Article

Expanding mTOR signaling

Life Sciences Institute, University of Michigan, Ann Arbor, MI 48109, USA.
Cell Research (Impact Factor: 12.41). 09/2007; 17(8):666-81. DOI: 10.1038/cr.2007.64
Source: PubMed

ABSTRACT

The mammalian target of rapamycin (mTOR) has drawn much attention recently because of its essential role in cell growth control and its involvement in human tumorigenesis. Great endeavors have been made to elucidate the functions and regulation of mTOR in the past decade. The current prevailing view is that mTOR regulates many fundamental biological processes, such as cell growth and survival, by integrating both intracellular and extracellular signals, including growth factors, nutrients, energy levels, and cellular stress. The significance of mTOR has been highlighted most recently by the identification of mTOR-associated proteins. Amazingly, when bound to different proteins, mTOR forms distinctive complexes with very different physiological functions. These findings not only expand the roles that mTOR plays in cells but also further complicate the regulation network. Thus, it is now even more critical that we precisely understand the underlying molecular mechanisms in order to directly guide the development and usage of anti-cancer drugs targeting the mTOR signaling pathway. In this review, we will discuss different mTOR-associated proteins, the regulation of mTOR complexes, and the consequences of mTOR dysregulation under pathophysiological conditions.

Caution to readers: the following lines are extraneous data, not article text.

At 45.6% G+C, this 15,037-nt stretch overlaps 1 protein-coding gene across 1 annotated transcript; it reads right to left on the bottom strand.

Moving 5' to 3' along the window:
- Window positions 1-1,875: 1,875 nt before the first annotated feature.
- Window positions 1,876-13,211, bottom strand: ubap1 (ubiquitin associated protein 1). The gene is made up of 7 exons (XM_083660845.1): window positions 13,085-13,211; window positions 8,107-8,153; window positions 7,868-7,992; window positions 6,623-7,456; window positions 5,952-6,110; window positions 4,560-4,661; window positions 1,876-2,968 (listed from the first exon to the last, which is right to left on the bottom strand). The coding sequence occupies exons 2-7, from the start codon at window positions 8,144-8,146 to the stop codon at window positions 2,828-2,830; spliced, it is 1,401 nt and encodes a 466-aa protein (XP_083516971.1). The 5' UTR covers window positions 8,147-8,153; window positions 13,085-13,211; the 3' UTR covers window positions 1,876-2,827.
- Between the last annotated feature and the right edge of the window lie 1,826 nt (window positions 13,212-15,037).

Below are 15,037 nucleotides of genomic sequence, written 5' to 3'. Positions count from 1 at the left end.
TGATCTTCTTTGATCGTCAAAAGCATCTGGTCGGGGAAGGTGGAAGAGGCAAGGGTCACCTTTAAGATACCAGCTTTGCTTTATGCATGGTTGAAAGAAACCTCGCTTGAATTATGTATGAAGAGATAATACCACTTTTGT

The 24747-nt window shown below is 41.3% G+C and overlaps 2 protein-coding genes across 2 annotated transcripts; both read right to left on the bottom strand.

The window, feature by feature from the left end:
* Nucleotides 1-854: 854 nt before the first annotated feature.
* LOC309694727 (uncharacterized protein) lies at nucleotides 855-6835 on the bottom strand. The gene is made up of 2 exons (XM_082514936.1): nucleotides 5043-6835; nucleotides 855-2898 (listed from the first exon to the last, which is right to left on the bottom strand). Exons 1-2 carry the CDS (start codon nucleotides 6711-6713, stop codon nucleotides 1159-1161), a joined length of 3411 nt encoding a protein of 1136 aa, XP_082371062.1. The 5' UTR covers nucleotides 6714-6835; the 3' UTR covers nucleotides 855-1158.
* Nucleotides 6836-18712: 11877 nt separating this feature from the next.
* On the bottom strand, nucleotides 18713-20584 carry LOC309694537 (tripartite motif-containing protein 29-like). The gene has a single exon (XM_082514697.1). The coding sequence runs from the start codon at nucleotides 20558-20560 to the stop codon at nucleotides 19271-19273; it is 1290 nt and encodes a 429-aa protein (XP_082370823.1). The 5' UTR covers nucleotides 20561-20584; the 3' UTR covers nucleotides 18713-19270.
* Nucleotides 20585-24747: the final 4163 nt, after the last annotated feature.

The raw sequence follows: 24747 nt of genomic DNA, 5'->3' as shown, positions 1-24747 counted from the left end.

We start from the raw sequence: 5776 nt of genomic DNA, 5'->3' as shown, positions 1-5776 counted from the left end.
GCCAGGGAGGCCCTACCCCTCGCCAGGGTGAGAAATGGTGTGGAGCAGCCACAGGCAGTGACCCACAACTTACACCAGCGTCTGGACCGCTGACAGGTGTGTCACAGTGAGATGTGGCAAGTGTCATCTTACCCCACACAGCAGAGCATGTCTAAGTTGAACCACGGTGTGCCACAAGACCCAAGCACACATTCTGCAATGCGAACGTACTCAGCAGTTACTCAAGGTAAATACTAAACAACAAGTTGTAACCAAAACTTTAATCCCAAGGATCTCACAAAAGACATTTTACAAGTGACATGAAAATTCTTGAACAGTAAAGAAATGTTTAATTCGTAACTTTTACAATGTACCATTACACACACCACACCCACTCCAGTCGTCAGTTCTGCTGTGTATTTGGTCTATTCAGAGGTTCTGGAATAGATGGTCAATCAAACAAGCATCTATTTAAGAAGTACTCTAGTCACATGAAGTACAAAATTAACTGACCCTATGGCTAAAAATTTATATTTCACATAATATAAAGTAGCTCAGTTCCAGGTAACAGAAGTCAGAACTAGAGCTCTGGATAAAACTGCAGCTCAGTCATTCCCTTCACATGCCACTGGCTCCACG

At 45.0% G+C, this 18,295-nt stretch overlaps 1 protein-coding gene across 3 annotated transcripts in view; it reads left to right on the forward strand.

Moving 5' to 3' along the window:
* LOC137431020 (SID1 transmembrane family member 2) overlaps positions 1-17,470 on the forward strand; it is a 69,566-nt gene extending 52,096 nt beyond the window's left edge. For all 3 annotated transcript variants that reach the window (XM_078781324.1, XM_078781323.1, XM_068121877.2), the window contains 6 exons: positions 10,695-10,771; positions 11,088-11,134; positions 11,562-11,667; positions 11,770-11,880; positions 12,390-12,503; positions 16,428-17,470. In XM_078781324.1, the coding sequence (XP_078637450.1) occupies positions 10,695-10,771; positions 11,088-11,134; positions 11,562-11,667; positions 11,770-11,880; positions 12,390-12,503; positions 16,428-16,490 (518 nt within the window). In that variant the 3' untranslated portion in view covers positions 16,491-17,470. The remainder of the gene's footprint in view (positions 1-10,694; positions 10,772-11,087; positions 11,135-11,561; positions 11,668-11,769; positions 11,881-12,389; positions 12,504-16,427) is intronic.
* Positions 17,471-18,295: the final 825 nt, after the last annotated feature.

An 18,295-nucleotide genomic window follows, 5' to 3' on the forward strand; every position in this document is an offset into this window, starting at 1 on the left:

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    • "Moreover, mTOR-selective inhibitor rapamycin seems to suppress additive effects of HPEinduced phosphorylation of S6K rather than MTA alone. Because S6K1 is a positive regulator of protein synthesis downstream of mTOR,[41]the mTOR pathway seems to be a master mediator of MTA and HPE-induced odontoblastic differentiation. Collectively, mTOR, MAPK and NF-kB pathways, that are engaged in stimulating growth, differentiation and angiogenesis of HDPCs via MTA and HPE, are schematically drawn based on the current findings, as depicted in Figure 4. "
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